Sanna Marin Has Been Exposed As Human & It’s Good For Us All

Photo by Heikki Saukkomaa/Getty Images
What exactly constitutes a scandal in politics these days? Allegedly misleading parliament over what you were up to during the coronavirus lockdowns (Boris Johnson)? Being raided by the FBI once you leave office (Donald Trump)? 
Finland’s politics don’t usually make global headlines but this part of northern Europe has dominated this week's news agenda for all the wrong reasons. The country’s prime minister, Sanna Marin, was pictured dancing and having fun over the weekend. 
Marin who, at 36, is Finland's youngest ever leader, was forced by the opposition to take a drug test after a video surfaced of her dancing and drinking at a party with friends including influencers, models and popular musicians. 
The drug test has since come back negative. That she had to take it in the first place is a sexist double standard. 
Consider the treatment of Marin and contrast it with that of Britain’s outgoing prime minister, Boris Johnson. Because of the Gray report – an official internal investigation – we know that Johnson headed up a team which repeatedly broke coronavirus lockdown laws for events such as "bring your own booze" get-togethers.
Johnson held onto his job for months on end while cabinet ministers lined up to defend him, even though he was fined by the police for rule-breaking. Yet in the days that have followed Marin’s night out, she has been forced to apologise and prove that she did not take illegal drugs – all because she had a perfectly legal night off.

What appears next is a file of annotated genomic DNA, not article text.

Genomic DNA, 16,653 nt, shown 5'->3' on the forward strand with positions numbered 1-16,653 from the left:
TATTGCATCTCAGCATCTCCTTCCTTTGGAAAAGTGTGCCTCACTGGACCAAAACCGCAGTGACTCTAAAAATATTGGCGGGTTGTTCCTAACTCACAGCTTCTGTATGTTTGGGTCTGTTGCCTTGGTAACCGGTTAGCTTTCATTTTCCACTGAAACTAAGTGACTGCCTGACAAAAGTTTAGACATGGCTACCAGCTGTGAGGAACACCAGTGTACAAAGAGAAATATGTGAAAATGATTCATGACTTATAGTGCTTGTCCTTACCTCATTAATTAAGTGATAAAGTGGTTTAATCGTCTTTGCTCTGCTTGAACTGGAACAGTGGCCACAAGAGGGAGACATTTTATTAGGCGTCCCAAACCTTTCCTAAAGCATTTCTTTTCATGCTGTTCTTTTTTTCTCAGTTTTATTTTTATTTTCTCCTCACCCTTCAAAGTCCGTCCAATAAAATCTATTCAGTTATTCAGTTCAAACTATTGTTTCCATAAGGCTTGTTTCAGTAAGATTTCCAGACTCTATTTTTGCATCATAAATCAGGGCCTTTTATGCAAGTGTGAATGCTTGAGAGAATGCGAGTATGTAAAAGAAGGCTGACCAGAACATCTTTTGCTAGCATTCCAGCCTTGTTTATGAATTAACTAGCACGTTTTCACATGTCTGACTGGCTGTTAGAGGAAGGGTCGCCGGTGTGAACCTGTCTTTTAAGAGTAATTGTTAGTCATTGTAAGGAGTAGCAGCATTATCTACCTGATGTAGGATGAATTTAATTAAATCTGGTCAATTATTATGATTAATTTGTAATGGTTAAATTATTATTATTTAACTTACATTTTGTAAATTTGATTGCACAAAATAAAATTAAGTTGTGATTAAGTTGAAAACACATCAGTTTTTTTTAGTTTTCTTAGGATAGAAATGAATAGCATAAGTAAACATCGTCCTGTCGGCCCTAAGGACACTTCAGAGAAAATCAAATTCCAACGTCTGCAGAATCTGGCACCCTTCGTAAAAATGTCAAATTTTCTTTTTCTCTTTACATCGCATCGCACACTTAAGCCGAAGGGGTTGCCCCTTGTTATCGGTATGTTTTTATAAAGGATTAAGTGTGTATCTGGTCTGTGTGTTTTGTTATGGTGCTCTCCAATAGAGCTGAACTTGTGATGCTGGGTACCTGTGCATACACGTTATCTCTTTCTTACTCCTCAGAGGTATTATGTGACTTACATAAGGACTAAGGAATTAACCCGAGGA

Partying at the weekend is hardly a scandal and yet it has been spun as one. Marin has been hauled over the coals at home and internationally because she was photographed dancing and because of another image, described by The Sun as "raunchy", in which two of her friends appear to be kissing.
If you Google image search "witch-hunt" you’ll find pictures of Marin’s tearful apology in which she defends her night out and explains that she, like anyone else, needs to blow off steam because of the pandemic, the incoming economic clusterfuck of rising inflation (my words, not hers) and the war which rages on in Ukraine. 
"I am a human being," Marin said in front of an audience in Lahti, 60 miles northeast of Helsinki. "And sometimes, in the middle of these dark clouds, I miss joy, light and fun."
"In the midst of the crisis I have been thinking about Ukraine and about all of you."
For a world leader to acknowledge these inherent contradictions – that she can hold the world in her mind and still need a night off and a night out in order to do her job – is more profound than her critics, international media and perhaps even she realises.
The restorative power of a good night out with your mates is universally acknowledged. Dancing is recommended by doctors for a variety of ailments including stress, anxiety and depression. It’s also a favoured form of physical exercise for older people because it helps them to stay in shape as well as maintain "psychosocial function", according to studies
So whether you are a prime minister or not – but, perhaps, particularly if you are, given how much turbulence there is to contend with in the world right now – dancing is one of the best things you can do. 
Visibly upset, Marin told the audience in Lahti: "This has involved all kinds of photographs and videos that I personally wouldn’t want to see and I know you wouldn’t want to see. Yet they’ve been displayed to all of us."